Abe’s ultimate target is Article 9 of the constitution, which renounces war and Japan’s right to defend itself by force. Roadblocks strew his way here, though, notably Article 96 of the constitution, which requires a two-thirds majority in both houses of the Diet and a popular vote before any amendment to it passes into law. Abe currently is trying to sidestep this by ‘salami slicing’ tactics that gradually neutralise the pacifist provision, with a snip here and a snip there. A series of security bills were forced through the Diet in September 2015 that reinterpreted Article 9 and legalised Japan’s participation in collective self-defence operations. Many constitutional scholars deemed them unconstitutional, and large-scale public protests followed, even involving the traditionally apolitical and apathetic student populace. Abe seems undeterred, recently reiterating his desire to revise Article 9 but steadfastly refusing to reveal any details of how he will proceed.
His hold over government has also strengthened, greatly helped by the lack of an effective opposition. The Asahi Shimbun, admittedly a left-leaning newspaper, says this has already gone too far. They argue although Article 41 of the constitution designates the Diet as the “the highest organ of state power… and the sole law-making organ of the State”, it has now become “totally incapable of performing its core functions”. Transparency has certainly suffered, notably during the recent cronyism scandal. The finance ministry removed unfavourable details about Abe’s involvement in the sale of state land to a nationalist school operator at a cut-price rate from its report to the Diet. Then, after calling a snap lower house election and winning by a landslide, Abe swiftly proceeded to reduce the time opposition Diet members had to question him and Cabinet members on the matter.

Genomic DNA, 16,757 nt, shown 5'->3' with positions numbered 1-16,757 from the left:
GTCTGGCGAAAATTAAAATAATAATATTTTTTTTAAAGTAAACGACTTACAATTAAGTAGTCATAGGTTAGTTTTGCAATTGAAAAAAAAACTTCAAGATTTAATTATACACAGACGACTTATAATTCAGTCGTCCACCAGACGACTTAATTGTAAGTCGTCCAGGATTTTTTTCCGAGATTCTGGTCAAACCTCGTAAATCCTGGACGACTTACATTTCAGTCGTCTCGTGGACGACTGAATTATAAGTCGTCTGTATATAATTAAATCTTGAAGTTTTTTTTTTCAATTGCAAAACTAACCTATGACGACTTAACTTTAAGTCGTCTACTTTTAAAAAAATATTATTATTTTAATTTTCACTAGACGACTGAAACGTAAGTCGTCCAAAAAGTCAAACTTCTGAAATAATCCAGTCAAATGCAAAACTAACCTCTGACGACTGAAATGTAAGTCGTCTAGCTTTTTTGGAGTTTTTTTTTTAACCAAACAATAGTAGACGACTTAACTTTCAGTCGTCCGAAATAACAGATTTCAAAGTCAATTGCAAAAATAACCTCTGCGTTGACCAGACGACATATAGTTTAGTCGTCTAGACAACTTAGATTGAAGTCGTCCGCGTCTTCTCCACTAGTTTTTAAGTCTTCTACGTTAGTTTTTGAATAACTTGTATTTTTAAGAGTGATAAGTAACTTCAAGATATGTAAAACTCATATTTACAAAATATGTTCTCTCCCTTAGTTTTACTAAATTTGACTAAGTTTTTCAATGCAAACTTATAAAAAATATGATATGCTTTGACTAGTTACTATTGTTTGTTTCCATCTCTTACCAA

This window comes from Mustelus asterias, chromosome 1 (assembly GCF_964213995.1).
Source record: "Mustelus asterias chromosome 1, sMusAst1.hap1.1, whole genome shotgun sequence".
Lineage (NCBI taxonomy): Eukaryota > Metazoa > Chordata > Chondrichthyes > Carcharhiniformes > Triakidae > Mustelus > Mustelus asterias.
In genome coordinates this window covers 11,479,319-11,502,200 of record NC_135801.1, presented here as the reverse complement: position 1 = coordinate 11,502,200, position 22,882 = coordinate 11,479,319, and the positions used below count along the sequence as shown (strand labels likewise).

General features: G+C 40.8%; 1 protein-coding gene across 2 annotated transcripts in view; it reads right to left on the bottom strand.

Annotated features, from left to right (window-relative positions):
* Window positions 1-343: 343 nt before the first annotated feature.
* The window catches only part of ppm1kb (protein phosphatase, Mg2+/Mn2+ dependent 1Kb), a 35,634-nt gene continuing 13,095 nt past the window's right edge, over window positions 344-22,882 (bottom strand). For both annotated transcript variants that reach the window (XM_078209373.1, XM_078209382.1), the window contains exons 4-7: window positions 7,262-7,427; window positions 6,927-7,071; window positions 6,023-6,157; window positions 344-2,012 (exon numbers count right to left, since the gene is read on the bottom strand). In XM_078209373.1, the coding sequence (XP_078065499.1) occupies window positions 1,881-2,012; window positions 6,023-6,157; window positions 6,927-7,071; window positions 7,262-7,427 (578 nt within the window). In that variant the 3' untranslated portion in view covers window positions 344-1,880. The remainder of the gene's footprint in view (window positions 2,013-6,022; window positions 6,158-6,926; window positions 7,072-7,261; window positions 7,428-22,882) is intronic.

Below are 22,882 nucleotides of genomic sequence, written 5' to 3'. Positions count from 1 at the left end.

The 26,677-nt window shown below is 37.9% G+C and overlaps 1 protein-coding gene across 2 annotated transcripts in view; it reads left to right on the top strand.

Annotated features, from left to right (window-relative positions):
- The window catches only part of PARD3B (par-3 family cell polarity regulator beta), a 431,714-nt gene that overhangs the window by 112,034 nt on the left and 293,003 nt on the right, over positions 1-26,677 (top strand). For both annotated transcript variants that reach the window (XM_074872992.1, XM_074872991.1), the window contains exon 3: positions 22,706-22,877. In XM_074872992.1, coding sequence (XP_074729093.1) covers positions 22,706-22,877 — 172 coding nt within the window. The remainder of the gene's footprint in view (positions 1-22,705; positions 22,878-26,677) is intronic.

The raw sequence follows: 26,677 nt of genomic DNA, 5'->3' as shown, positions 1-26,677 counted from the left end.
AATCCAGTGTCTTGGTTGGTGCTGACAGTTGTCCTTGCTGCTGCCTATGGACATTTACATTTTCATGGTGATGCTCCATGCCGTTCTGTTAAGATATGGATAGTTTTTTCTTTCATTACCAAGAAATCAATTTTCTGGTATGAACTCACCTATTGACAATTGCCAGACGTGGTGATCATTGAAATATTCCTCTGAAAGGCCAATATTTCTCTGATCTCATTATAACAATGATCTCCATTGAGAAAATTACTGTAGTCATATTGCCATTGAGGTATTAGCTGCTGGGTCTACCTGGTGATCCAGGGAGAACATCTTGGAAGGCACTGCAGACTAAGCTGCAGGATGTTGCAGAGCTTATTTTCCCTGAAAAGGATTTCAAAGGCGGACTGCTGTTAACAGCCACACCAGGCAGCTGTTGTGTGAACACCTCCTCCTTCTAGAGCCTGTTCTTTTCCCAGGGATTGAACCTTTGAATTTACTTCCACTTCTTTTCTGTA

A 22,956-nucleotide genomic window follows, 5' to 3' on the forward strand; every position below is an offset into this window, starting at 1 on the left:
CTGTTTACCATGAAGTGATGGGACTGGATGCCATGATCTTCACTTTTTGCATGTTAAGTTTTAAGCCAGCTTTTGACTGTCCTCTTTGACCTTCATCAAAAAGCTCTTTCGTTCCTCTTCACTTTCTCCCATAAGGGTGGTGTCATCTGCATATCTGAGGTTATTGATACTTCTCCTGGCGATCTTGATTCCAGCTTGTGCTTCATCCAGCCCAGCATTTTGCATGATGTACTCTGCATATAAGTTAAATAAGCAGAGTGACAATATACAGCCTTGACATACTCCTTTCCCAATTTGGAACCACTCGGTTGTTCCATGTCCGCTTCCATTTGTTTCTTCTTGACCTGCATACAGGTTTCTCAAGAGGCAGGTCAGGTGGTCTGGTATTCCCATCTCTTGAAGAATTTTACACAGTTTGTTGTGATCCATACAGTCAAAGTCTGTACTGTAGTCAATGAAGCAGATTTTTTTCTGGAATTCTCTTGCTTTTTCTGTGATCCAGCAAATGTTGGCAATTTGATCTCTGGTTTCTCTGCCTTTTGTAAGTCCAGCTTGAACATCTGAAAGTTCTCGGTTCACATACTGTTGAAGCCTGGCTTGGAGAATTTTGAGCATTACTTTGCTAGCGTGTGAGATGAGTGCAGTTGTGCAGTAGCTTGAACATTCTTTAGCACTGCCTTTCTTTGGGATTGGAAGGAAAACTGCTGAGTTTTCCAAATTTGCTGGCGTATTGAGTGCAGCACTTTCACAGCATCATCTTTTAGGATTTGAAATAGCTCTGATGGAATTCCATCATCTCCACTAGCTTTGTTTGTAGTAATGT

Cowing the Japanese media is another piece of the picture. A State Secrecy Law to give government the power “to prosecute anyone accused of “soliciting” or “instigating” a leak…of designated information”, might even be seen as redundant, since a self-censorship culture, known as sontaku, already exists in the media, with employees acting pre-emptively to curry favour with their superiors. As David Kaye, the U.N. special rapporteur, notes, “[n]umerous journalists…highlighted the pressure to avoid sensitive areas of public interest. Many claimed to have been sidelined or silenced following indirect pressure from leading politicians”. But the simultaneous removal of three TV anchors critical of Abe’s agenda after pressure on their employers may be taking such threats to another level.
So is Mr. Abe here to stay for the foreseeable future, and is democracy in Japan in real danger? If yes on both counts, democracy’s fate will reside in Washington. Japan remains hugely dependent on America in both economic and security terms, and a determined U.S. president has many weapons to wield in defence of the political culture that his country created in Japan. True, even under normal circumstances, Washington might speak softly of Mr. Abe, as it clearly wants Japan to play a more active role internationally. But the big stick is always there. The real question, then, is whether the current leader of the free world, a populist and apparent fan of authoritarian leaders, will choose to spur on Mr. Abe rather than bridle his ambitions.
Alex Luff is a postgraduate student studying a Masters in International Relations and East Asia